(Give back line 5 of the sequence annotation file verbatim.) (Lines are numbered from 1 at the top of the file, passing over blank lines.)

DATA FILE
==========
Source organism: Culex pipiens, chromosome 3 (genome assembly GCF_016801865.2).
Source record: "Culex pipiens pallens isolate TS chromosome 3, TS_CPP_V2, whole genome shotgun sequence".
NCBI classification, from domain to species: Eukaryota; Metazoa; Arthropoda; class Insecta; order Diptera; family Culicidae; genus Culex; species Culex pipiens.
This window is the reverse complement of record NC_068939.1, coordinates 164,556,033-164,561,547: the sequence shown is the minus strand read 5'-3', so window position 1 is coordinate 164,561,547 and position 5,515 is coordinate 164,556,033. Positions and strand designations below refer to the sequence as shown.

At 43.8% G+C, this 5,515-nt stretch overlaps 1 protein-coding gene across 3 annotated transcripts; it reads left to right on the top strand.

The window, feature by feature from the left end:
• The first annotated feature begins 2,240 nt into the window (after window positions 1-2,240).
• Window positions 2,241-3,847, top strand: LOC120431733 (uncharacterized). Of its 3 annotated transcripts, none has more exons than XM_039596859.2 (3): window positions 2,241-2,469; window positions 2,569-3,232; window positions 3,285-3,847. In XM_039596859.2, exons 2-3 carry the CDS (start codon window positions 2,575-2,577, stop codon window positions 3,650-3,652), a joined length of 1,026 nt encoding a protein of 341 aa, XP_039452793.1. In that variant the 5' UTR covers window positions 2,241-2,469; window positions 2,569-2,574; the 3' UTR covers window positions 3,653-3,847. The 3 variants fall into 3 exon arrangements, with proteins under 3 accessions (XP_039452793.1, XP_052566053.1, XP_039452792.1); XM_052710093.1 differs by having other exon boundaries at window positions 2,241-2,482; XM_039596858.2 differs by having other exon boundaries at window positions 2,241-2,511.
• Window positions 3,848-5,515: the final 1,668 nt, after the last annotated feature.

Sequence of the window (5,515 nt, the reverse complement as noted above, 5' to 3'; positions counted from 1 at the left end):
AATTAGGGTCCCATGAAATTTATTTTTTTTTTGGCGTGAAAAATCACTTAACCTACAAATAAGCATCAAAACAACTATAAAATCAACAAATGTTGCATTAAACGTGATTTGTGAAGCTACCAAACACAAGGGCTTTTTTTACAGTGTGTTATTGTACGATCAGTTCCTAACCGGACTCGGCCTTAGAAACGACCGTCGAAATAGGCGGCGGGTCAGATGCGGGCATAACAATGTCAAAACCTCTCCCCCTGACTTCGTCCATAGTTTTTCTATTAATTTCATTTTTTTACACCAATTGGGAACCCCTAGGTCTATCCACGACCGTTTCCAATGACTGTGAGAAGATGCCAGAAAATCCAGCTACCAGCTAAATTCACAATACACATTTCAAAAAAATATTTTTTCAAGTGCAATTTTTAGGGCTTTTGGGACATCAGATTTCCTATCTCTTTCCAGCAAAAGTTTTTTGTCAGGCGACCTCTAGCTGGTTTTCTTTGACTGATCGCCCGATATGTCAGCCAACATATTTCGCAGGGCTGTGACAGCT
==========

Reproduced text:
At 43.8% G+C, this 5,515-nt stretch overlaps 1 protein-coding gene across 3 annotated transcripts; it reads left to right on the top strand.